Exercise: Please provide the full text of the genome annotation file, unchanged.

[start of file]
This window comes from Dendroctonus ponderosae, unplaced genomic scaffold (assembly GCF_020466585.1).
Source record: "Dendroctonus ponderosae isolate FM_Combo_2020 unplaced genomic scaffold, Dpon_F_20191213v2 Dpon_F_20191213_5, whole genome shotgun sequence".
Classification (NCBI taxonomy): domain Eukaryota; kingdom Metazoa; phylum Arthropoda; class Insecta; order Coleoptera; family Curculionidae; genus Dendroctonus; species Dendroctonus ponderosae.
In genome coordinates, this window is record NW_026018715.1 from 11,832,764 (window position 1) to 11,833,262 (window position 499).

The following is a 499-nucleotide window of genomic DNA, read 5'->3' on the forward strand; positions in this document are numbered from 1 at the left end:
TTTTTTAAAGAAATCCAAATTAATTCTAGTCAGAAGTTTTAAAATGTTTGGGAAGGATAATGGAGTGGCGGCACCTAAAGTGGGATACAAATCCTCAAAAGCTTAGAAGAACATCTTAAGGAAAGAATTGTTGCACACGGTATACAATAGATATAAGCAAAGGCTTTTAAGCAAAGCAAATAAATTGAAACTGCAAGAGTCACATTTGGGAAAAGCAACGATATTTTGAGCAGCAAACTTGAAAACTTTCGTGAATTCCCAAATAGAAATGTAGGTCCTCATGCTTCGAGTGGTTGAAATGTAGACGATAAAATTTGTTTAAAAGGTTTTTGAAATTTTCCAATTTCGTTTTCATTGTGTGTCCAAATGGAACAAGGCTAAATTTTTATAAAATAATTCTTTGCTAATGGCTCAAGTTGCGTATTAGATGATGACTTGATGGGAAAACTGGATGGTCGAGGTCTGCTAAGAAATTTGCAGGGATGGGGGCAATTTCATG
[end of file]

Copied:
This window comes from Dendroctonus ponderosae, unplaced genomic scaffold (assembly GCF_020466585.1).
Source record: "Dendroctonus ponderosae isolate FM_Combo_2020 unplaced genomic scaffold, Dpon_F_20191213v2 Dpon_F_20191213_5, whole genome shotgun sequence".
Classification (NCBI taxonomy): domain Eukaryota; kingdom Metazoa; phylum Arthropoda; class Insecta; order Coleoptera; family Curculionidae; genus Dendroctonus; species Dendroctonus ponderosae.
In genome coordinates, this window is record NW_026018715.1 from 11,832,764 (window position 1) to 11,833,262 (window position 499).

The following is a 499-nucleotide window of genomic DNA, read 5'->3' on the forward strand; positions in this document are numbered from 1 at the left end:
TTTTTTAAAGAAATCCAAATTAATTCTAGTCAGAAGTTTTAAAATGTTTGGGAAGGATAATGGAGTGGCGGCACCTAAAGTGGGATACAAATCCTCAAAAGCTTAGAAGAACATCTTAAGGAAAGAATTGTTGCACACGGTATACAATAGATATAAGCAAAGGCTTTTAAGCAAAGCAAATAAATTGAAACTGCAAGAGTCACATTTGGGAAAAGCAACGATATTTTGAGCAGCAAACTTGAAAACTTTCGTGAATTCCCAAATAGAAATGTAGGTCCTCATGCTTCGAGTGGTTGAAATGTAGACGATAAAATTTGTTTAAAAGGTTTTTGAAATTTTCCAATTTCGTTTTCATTGTGTGTCCAAATGGAACAAGGCTAAATTTTTATAAAATAATTCTTTGCTAATGGCTCAAGTTGCGTATTAGATGATGACTTGATGGGAAAACTGGATGGTCGAGGTCTGCTAAGAAATTTGCAGGGATGGGGGCAATTTCATG